This question was prompted by two phenomena I've encountered as a 24yo self-taught jazz musician of 2 years who is committed to playing entirely by ear.
A large fraction of people, myself included, when recalling songs do so within 1-2 semitones of the original key. This shows that when internalizing music, the brain does so with some link to the actual key, despite not being able to identify the actual key or note when unfamiliar music is played (ie perfect/absolute pitch).
When learning complex melodies or chord progressions, I can play the first note or chord, and audiate the rest. However, when transposing the concept (starting at a different note) I struggle to hear the rest in my head. I don't have absolute pitch, so shouldn't my brain be totally agnostic to the specific key I play the concept in and thus able to hear it correctly no matter at which note/chord it started?
These patterns seem to imply that though I do not have perfect pitch, the licks and changes I learn are ultimately internalized with respect to the actual key I learned them in. I hate this idea. I want to fully digest all the licks and changes I learn by ear. I want them to be deeply ingrained into my musical cognition and aurally summonable in any key when improvising.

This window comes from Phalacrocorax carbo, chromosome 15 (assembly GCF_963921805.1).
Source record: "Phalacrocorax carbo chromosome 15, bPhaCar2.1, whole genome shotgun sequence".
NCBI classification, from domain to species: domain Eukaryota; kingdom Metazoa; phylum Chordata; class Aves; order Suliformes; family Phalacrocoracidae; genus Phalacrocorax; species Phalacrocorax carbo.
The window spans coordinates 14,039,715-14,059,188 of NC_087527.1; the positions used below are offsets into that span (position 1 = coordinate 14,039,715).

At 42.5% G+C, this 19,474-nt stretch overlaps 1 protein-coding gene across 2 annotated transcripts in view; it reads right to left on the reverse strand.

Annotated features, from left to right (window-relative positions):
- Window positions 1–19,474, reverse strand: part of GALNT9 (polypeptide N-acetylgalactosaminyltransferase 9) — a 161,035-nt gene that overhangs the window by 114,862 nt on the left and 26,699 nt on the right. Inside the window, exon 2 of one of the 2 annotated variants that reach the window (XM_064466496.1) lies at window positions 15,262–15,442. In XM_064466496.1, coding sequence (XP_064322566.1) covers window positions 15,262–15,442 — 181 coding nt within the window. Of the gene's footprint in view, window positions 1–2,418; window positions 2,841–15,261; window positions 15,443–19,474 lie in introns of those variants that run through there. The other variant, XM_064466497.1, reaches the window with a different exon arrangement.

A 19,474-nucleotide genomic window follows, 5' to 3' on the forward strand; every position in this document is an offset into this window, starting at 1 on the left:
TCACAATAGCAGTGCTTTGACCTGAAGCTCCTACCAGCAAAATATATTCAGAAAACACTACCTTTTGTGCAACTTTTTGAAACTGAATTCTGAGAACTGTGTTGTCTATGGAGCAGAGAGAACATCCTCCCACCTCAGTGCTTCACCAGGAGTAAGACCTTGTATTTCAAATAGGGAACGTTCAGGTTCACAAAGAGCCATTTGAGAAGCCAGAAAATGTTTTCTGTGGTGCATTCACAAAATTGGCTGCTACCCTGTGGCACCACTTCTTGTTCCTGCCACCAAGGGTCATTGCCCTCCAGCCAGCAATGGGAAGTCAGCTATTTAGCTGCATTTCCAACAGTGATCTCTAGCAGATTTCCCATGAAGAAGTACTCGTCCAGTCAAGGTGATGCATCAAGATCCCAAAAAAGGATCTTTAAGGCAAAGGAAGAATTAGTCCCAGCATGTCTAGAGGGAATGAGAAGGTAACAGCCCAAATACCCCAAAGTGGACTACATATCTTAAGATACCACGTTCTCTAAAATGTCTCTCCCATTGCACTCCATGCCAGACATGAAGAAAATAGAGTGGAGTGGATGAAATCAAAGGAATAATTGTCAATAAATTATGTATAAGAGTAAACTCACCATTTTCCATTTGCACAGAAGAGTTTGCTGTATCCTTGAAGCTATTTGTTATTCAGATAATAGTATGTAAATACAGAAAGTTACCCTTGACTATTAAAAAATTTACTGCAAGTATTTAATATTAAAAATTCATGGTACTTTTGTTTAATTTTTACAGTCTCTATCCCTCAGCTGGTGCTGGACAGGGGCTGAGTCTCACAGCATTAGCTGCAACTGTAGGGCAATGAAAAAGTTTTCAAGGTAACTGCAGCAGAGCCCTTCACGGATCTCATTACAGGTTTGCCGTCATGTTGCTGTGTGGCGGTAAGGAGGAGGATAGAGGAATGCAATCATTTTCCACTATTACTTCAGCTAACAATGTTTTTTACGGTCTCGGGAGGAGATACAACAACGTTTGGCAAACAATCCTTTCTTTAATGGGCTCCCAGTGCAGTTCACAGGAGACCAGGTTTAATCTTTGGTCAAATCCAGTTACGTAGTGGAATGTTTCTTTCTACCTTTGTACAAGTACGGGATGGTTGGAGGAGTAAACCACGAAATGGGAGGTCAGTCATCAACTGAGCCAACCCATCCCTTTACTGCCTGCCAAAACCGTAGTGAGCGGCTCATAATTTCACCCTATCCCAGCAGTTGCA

This has implications for how I practice: should I make it a point to play and sing my favorite songs and progressions in every key? Are they not fully digested/internalized if I don't?
NOTE: With respect to reproducing/playing music back in different keys, I mean mainly in terms of singing/whistling/humming/hearing in your head. The question presumes a skill level such that playing the concept on an instrument in different keys is a trivial task. I am a guitar player, so almost often this is the case for me. The question stresses the mental aspect of improvisation, as ideally I'd like to play whats heard in my head, not what the instrument suggests to the muscle memory in my fingers.